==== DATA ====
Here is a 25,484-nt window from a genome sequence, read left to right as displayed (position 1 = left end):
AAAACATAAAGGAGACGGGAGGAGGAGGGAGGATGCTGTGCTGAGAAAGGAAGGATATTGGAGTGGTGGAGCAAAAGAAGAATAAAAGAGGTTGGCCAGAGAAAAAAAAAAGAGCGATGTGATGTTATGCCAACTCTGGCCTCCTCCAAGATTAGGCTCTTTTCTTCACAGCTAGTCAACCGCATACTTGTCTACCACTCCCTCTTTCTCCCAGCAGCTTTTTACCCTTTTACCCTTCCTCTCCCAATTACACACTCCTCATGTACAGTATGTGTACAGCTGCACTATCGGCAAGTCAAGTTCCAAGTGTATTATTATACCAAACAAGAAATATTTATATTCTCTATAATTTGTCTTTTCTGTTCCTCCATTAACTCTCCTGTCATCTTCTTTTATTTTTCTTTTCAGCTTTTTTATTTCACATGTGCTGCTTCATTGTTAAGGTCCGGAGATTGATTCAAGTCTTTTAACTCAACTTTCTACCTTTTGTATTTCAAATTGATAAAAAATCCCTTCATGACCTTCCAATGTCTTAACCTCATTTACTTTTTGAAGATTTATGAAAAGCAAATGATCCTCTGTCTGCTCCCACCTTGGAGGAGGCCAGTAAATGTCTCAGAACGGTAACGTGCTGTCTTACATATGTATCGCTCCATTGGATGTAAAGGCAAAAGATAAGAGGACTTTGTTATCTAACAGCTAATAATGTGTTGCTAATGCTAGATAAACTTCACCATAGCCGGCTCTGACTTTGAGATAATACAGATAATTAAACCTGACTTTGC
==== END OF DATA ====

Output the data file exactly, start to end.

Here is a 25,484-nt window from a genome sequence, read left to right as displayed (position 1 = left end):
AAAACATAAAGGAGACGGGAGGAGGAGGGAGGATGCTGTGCTGAGAAAGGAAGGATATTGGAGTGGTGGAGCAAAAGAAGAATAAAAGAGGTTGGCCAGAGAAAAAAAAAAGAGCGATGTGATGTTATGCCAACTCTGGCCTCCTCCAAGATTAGGCTCTTTTCTTCACAGCTAGTCAACCGCATACTTGTCTACCACTCCCTCTTTCTCCCAGCAGCTTTTTACCCTTTTACCCTTCCTCTCCCAATTACACACTCCTCATGTACAGTATGTGTACAGCTGCACTATCGGCAAGTCAAGTTCCAAGTGTATTATTATACCAAACAAGAAATATTTATATTCTCTATAATTTGTCTTTTCTGTTCCTCCATTAACTCTCCTGTCATCTTCTTTTATTTTTCTTTTCAGCTTTTTTATTTCACATGTGCTGCTTCATTGTTAAGGTCCGGAGATTGATTCAAGTCTTTTAACTCAACTTTCTACCTTTTGTATTTCAAATTGATAAAAAATCCCTTCATGACCTTCCAATGTCTTAACCTCATTTACTTTTTGAAGATTTATGAAAAGCAAATGATCCTCTGTCTGCTCCCACCTTGGAGGAGGCCAGTAAATGTCTCAGAACGGTAACGTGCTGTCTTACATATGTATCGCTCCATTGGATGTAAAGGCAAAAGATAAGAGGACTTTGTTATCTAACAGCTAATAATGTGTTGCTAATGCTAGATAAACTTCACCATAGCCGGCTCTGACTTTGAGATAATACAGATAATTAAACCTGACTTTGC